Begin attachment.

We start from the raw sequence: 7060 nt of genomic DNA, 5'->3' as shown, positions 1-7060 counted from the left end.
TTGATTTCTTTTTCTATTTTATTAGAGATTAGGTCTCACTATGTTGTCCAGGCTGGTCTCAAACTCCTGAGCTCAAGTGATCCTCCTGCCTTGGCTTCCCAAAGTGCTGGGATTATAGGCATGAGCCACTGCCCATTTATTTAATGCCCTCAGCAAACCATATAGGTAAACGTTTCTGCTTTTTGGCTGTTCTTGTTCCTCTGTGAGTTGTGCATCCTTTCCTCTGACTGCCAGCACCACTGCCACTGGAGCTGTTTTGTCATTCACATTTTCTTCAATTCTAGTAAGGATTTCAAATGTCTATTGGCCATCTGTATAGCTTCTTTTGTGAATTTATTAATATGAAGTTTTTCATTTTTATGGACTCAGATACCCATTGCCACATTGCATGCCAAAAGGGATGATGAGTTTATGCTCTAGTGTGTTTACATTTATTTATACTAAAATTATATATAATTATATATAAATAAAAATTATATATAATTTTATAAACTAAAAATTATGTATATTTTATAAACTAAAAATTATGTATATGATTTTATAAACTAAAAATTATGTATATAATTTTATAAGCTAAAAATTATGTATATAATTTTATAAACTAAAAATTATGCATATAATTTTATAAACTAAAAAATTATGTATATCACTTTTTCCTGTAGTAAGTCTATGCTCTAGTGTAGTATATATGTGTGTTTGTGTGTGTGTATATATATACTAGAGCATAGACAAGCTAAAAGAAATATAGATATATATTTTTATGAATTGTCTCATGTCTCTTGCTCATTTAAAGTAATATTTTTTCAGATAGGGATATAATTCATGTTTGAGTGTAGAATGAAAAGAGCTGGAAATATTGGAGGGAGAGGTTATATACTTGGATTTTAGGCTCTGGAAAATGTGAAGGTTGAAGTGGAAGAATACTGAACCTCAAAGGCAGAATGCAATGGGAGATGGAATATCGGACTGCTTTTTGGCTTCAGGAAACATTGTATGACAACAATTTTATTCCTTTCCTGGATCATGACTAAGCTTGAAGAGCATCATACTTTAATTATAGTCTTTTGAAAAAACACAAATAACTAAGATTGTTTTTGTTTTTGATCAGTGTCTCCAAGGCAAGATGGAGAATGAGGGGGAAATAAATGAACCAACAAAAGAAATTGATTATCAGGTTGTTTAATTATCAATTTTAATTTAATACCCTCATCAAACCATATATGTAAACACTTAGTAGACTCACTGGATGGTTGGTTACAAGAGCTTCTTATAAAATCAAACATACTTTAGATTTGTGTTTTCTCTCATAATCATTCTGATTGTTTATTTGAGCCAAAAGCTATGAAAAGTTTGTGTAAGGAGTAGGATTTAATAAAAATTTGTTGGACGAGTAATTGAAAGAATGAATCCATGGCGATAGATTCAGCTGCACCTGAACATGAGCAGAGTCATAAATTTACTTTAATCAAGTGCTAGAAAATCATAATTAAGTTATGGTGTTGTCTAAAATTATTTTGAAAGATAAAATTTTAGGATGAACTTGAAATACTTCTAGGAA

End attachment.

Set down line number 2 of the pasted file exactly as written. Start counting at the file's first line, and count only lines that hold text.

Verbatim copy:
TTGATTTCTTTTTCTATTTTATTAGAGATTAGGTCTCACTATGTTGTCCAGGCTGGTCTCAAACTCCTGAGCTCAAGTGATCCTCCTGCCTTGGCTTCCCAAAGTGCTGGGATTATAGGCATGAGCCACTGCCCATTTATTTAATGCCCTCAGCAAACCATATAGGTAAACGTTTCTGCTTTTTGGCTGTTCTTGTTCCTCTGTGAGTTGTGCATCCTTTCCTCTGACTGCCAGCACCACTGCCACTGGAGCTGTTTTGTCATTCACATTTTCTTCAATTCTAGTAAGGATTTCAAATGTCTATTGGCCATCTGTATAGCTTCTTTTGTGAATTTATTAATATGAAGTTTTTCATTTTTATGGACTCAGATACCCATTGCCACATTGCATGCCAAAAGGGATGATGAGTTTATGCTCTAGTGTGTTTACATTTATTTATACTAAAATTATATATAATTATATATAAATAAAAATTATATATAATTTTATAAACTAAAAATTATGTATATTTTATAAACTAAAAATTATGTATATGATTTTATAAACTAAAAATTATGTATATAATTTTATAAGCTAAAAATTATGTATATAATTTTATAAACTAAAAATTATGCATATAATTTTATAAACTAAAAAATTATGTATATCACTTTTTCCTGTAGTAAGTCTATGCTCTAGTGTAGTATATATGTGTGTTTGTGTGTGTGTATATATATACTAGAGCATAGACAAGCTAAAAGAAATATAGATATATATTTTTATGAATTGTCTCATGTCTCTTGCTCATTTAAAGTAATATTTTTTCAGATAGGGATATAATTCATGTTTGAGTGTAGAATGAAAAGAGCTGGAAATATTGGAGGGAGAGGTTATATACTTGGATTTTAGGCTCTGGAAAATGTGAAGGTTGAAGTGGAAGAATACTGAACCTCAAAGGCAGAATGCAATGGGAGATGGAATATCGGACTGCTTTTTGGCTTCAGGAAACATTGTATGACAACAATTTTATTCCTTTCCTGGATCATGACTAAGCTTGAAGAGCATCATACTTTAATTATAGTCTTTTGAAAAAACACAAATAACTAAGATTGTTTTTGTTTTTGATCAGTGTCTCCAAGGCAAGATGGAGAATGAGGGGGAAATAAATGAACCAACAAAAGAAATTGATTATCAGGTTGTTTAATTATCAATTTTAATTTAATACCCTCATCAAACCATATATGTAAACACTTAGTAGACTCACTGGATGGTTGGTTACAAGAGCTTCTTATAAAATCAAACATACTTTAGATTTGTGTTTTCTCTCATAATCATTCTGATTGTTTATTTGAGCCAAAAGCTATGAAAAGTTTGTGTAAGGAGTAGGATTTAATAAAAATTTGTTGGACGAGTAATTGAAAGAATGAATCCATGGCGATAGATTCAGCTGCACCTGAACATGAGCAGAGTCATAAATTTACTTTAATCAAGTGCTAGAAAATCATAATTAAGTTATGGTGTTGTCTAAAATTATTTTGAAAGATAAAATTTTAGGATGAACTTGAAATACTTCTAGGAA